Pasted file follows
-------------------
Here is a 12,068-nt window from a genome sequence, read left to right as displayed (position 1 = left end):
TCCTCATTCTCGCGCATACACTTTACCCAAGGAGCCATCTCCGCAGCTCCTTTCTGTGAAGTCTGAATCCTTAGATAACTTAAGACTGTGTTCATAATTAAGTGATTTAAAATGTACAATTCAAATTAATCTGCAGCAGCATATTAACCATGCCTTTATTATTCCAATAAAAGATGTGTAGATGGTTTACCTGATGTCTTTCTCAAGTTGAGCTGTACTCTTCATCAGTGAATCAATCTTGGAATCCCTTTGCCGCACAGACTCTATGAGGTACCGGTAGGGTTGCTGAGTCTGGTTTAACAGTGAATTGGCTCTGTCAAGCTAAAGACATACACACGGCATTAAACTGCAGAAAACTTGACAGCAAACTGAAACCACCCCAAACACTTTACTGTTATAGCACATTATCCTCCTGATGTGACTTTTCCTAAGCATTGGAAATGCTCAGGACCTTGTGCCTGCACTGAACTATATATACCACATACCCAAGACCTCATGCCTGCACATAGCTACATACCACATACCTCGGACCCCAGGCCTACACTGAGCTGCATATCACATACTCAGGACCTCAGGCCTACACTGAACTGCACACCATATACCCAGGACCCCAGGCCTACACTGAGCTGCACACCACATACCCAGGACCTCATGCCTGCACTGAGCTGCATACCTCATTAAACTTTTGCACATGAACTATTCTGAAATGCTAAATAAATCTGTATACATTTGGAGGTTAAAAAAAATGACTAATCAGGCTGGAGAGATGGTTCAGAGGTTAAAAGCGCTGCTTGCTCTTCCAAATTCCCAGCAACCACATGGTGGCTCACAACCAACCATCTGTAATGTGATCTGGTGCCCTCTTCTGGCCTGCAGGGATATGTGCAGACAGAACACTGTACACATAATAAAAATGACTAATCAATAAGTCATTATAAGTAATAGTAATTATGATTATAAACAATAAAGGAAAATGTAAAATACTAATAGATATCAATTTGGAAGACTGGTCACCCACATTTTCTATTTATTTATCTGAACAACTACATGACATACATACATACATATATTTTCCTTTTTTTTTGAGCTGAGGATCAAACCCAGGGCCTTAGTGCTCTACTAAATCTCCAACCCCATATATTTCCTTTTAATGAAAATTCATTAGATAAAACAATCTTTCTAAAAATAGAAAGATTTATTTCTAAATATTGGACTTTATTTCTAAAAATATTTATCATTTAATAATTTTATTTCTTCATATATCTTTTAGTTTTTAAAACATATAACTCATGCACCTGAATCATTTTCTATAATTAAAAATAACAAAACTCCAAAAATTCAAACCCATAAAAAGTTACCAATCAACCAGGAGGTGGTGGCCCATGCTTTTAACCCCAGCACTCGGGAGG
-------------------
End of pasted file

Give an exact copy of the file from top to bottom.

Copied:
Here is a 12,068-nt window from a genome sequence, read left to right as displayed (position 1 = left end):
TCCTCATTCTCGCGCATACACTTTACCCAAGGAGCCATCTCCGCAGCTCCTTTCTGTGAAGTCTGAATCCTTAGATAACTTAAGACTGTGTTCATAATTAAGTGATTTAAAATGTACAATTCAAATTAATCTGCAGCAGCATATTAACCATGCCTTTATTATTCCAATAAAAGATGTGTAGATGGTTTACCTGATGTCTTTCTCAAGTTGAGCTGTACTCTTCATCAGTGAATCAATCTTGGAATCCCTTTGCCGCACAGACTCTATGAGGTACCGGTAGGGTTGCTGAGTCTGGTTTAACAGTGAATTGGCTCTGTCAAGCTAAAGACATACACACGGCATTAAACTGCAGAAAACTTGACAGCAAACTGAAACCACCCCAAACACTTTACTGTTATAGCACATTATCCTCCTGATGTGACTTTTCCTAAGCATTGGAAATGCTCAGGACCTTGTGCCTGCACTGAACTATATATACCACATACCCAAGACCTCATGCCTGCACATAGCTACATACCACATACCTCGGACCCCAGGCCTACACTGAGCTGCATATCACATACTCAGGACCTCAGGCCTACACTGAACTGCACACCATATACCCAGGACCCCAGGCCTACACTGAGCTGCACACCACATACCCAGGACCTCATGCCTGCACTGAGCTGCATACCTCATTAAACTTTTGCACATGAACTATTCTGAAATGCTAAATAAATCTGTATACATTTGGAGGTTAAAAAAAATGACTAATCAGGCTGGAGAGATGGTTCAGAGGTTAAAAGCGCTGCTTGCTCTTCCAAATTCCCAGCAACCACATGGTGGCTCACAACCAACCATCTGTAATGTGATCTGGTGCCCTCTTCTGGCCTGCAGGGATATGTGCAGACAGAACACTGTACACATAATAAAAATGACTAATCAATAAGTCATTATAAGTAATAGTAATTATGATTATAAACAATAAAGGAAAATGTAAAATACTAATAGATATCAATTTGGAAGACTGGTCACCCACATTTTCTATTTATTTATCTGAACAACTACATGACATACATACATACATATATTTTCCTTTTTTTTTGAGCTGAGGATCAAACCCAGGGCCTTAGTGCTCTACTAAATCTCCAACCCCATATATTTCCTTTTAATGAAAATTCATTAGATAAAACAATCTTTCTAAAAATAGAAAGATTTATTTCTAAATATTGGACTTTATTTCTAAAAATATTTATCATTTAATAATTTTATTTCTTCATATATCTTTTAGTTTTTAAAACATATAACTCATGCACCTGAATCATTTTCTATAATTAAAAATAACAAAACTCCAAAAATTCAAACCCATAAAAAGTTACCAATCAACCAGGAGGTGGTGGCCCATGCTTTTAACCCCAGCACTCGGGAGG